Climate Denial And Slavery

Kari NorgaardA common trope among academic philosophers, academic sociologists and the like—people without training in physics, that is—is to compare skepticism of the most shocking climate prognostications with belief in, and sympathy for, slavery.

Yes; if you express concern that, for instance, our certainty in high-level cloud feedback climate model parameterizations is too high, and that models would produce better, more accurate forecasts were they to take parameterization uncertainty into account, if you doubt whether (say) the number of ambulance trips in Australia1 really will skyrocket if the global average temperature increases by a tenth of a degree, these academics say that you probably would like to own slaves.

Several years ago, University of Amsterdam academic philosopher Marc Davidson penned “Parallels in reactionary argumentation in the US congressional debates on the abolition of slavery and the Kyoto Protocol.” Davidson said that Republicans “tend to rationalise fossil fuel use despite climate risks to future generations just as Southern congressmen rationalised slavery despite ideals of equality.”

Andrew Hoffman Holder of the Holcim chair at the University of Michigan has regular fun dropping allusions to slavery, carbon dioxide and abolition in his voluminous works.

And now comes University of Oregon’s Kari Norgaard, who wants to treat people not on board with her conception of climate chaos. In a press release of her paper at the “Planet Under Pressure” conference, it was announced

Resistance at individual and societal levels must be recognized and treated before real action can be taken to effectively address threats facing the planet from human-caused contributions to climate change…

“Climate change poses a massive threat to our present social, economic and political order. From a sociological perspective, resistance to change is to be expected,” she said. “People are individually and collectively habituated to the ways we act and think. This habituation must be recognized and simultaneously addressed at the individual, cultural and societal level — how we think the world works and how we think it should work.”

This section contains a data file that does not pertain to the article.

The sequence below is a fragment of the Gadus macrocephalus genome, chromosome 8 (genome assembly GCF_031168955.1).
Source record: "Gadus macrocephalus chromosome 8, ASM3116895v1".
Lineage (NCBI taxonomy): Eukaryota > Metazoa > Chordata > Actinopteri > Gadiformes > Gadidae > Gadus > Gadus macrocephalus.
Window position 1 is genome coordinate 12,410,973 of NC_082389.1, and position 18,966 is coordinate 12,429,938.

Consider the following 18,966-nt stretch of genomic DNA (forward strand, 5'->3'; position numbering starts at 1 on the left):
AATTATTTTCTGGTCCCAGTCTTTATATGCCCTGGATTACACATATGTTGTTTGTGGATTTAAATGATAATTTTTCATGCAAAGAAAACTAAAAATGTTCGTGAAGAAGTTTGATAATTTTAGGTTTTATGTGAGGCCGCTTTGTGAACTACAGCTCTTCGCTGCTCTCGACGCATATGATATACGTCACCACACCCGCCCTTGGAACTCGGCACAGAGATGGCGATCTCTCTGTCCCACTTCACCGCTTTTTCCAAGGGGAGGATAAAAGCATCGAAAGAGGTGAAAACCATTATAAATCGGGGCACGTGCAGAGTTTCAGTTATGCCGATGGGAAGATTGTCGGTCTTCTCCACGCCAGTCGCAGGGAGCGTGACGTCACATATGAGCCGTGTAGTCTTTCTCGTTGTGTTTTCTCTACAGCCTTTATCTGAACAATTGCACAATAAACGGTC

She went on to say that there is reluctance to disruptive and immediate action and that “‘This kind of cultural resistance to very significant social threat is something that we would expect in any society facing a massive threat,’ she said. The discussion, she said, is comparable to what happened with challenges to racism or slavery in the U.S. South.”

What about her lack of understanding of climatology, physics, statistics, etc. and thus her failure to comprehend the arguments skeptics offer? Cue the crickets. Actually, according to The Register, cue Issac Asmiov, for Norgaard would like to invent for real his fictional Psychohistory a science which enables one “to predict” and to “alter the behaviour of large populations*” [emphasis mine].

Lewis Page, the author of that story, saw fit to point that asterisk to the remark, “*Admittedly Psychohistory only worked on huge galactic civilisations, and then only if the people being manipulated for their own good were unaware that the science of Psychohistory existed – neither of which are the case here.” True, brother, true.

The amusing thing about all this is that each academic offering the slavery-skepticism argument is that each creates some version of the Sky Is Falling which is worse than that which is offered by most climatologists. That is, they seem to accept that all is worst than we had feared because doing so is consonant with their desires or world views.

For example, on her web page Norgaard lists among her specialties “environmental justice”, “gender and race and environment”, “climate change denial.” She has written such works as “The Social Organization of Climate Denial: Emotions, Culture and Political Economy”, and “Climate Denial and the Construction of Innocence: Reproducing Transnational Privilege in the Face of Climate Change.”